WINNER: Kinect launch lineup
Even after four years of Wii, the potential and possibility of motion control still excited us. Just because the majority of the system's games were extremely half-assed attempts to cash in on an extremely casual and clueless audience didn't mean the technology was meritless. Motion control was currently being wasted and abused, yes, but maybe if it was made for a more serious, less forgiving audience – say, that of the Xbox 360 or PS3? – then just maybe it could, one day, be as awesome as the Holodeck or Danger Room or whatever other sci-fi virtual reality teased your youthful imagination.
Nope. As both Microsoft Kinect and PlayStation Move proved last year, with better graphics and better processing power comes… the same predictable crap we've mocked for half a decade. Look at the lazy launch lineup for Kinect, which we found doubly disappointing since Microsoft's motion control – unlike Sony's – was actually, and admirably, different from Nintendo's.
Two kiddie racers? Four fitness coaches? Six minigame collections? A pet playground? The Kinect is capable of full-body 3D capture! The Kinect can recognize individual faces, voices and gestures! The Kinect has an infrared laser projector that transforms your living room into something out of Tron! And this is seriously the best that game developers can come up with? A dance simulator is really the "killer app" of Microsoft's motion control, and even that has an awful, similarly titled doppelganger waiting on shelves to confuse mainstream consumers?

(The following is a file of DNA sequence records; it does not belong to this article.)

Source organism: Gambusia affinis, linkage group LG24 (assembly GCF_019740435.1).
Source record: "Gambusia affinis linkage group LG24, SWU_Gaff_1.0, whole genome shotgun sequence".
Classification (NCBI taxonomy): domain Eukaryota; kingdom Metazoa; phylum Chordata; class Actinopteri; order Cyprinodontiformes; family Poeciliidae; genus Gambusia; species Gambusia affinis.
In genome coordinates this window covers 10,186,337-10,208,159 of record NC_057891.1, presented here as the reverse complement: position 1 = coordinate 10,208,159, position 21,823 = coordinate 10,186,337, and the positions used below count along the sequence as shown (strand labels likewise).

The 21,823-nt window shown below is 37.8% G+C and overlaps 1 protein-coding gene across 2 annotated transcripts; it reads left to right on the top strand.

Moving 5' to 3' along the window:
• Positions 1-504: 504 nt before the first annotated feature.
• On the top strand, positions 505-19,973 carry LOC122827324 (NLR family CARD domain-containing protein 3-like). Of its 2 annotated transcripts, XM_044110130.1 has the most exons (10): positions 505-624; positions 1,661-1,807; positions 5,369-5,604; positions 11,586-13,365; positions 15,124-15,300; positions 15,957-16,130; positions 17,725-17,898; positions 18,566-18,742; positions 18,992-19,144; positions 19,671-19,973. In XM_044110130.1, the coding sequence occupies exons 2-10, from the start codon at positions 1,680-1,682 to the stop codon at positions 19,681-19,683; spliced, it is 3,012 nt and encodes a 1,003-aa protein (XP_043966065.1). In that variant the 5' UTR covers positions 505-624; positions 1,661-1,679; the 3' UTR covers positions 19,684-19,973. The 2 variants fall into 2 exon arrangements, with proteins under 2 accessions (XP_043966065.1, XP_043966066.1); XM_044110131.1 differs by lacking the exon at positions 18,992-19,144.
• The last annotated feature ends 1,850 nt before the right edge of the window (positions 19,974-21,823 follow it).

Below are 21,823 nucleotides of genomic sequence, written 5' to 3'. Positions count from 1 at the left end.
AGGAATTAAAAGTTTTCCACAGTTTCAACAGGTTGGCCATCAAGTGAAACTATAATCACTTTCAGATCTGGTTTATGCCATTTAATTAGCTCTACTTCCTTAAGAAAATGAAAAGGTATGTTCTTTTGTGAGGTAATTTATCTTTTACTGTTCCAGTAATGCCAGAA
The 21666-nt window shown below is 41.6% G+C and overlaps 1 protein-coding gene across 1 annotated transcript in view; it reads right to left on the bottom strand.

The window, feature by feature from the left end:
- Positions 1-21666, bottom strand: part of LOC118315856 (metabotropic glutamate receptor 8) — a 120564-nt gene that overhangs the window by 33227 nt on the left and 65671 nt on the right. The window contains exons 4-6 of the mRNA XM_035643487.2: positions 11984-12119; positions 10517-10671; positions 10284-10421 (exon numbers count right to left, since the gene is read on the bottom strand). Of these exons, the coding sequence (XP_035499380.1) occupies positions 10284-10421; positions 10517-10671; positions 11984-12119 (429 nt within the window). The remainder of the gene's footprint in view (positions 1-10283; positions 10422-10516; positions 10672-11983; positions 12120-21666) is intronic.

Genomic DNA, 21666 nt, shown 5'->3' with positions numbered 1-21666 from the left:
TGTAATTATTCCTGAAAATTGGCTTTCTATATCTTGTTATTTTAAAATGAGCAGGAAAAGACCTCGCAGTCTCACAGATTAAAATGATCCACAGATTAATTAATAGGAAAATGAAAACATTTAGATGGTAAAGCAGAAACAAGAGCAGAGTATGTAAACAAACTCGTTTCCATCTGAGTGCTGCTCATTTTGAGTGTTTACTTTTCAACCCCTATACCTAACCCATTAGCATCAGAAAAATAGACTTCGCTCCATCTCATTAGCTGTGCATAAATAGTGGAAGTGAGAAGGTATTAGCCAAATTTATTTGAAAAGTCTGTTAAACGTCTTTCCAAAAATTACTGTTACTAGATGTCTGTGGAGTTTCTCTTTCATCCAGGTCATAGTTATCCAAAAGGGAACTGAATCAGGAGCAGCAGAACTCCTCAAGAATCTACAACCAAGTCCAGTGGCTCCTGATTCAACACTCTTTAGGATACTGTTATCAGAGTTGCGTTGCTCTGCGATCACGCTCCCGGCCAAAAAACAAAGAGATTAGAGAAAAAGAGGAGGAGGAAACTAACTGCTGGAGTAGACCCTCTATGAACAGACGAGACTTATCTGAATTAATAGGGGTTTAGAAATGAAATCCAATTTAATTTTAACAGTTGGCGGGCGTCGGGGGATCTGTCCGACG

The only cliché missing at the moment is child-rearing tween bait, but we're sure planned 2011 titles like Dance on Broadway, Michael Jackson: The Experience and Kinectalloons will keep that demographic occupied until Imagine Party Babyz can be successfully ported over.
We used to dream about the future of gaming. Now we dread it.
Final Fantasy XIV
There’s got to be something cool about Final Fantasy XIV. But after wading through the game’s unintuitive menu systems, horrible lag and a learning curve steeper than EVE Online, FFXIV quickly devolved into one of the most frustrating experiences of the year.
But don’t take our word for it. Square Enix CEO Yoichi Wada is full of shame and has officially apologized to investors and fansfor the poor quality of FFXIV. The state of the game is so bad, in fact, that the monthly subscription fee has been removed until Square Enix can address players’ numerous grievances with the game. Meanwhile the PS3 version got a massive delay.Its concern and active involvement with the community is commendable, but the fact it allowed the game to ship in such a sad, unplayable state is flat-out unacceptable. The promises of change continue to this day– will it ever recover?
Jan 5, 2010
Celebrating the crappiest games, moments and dumbass dickery of the year
The turd icing on last year’s otherwise tasty game cake
The best games of last year, honored with the glittering trophies they deserve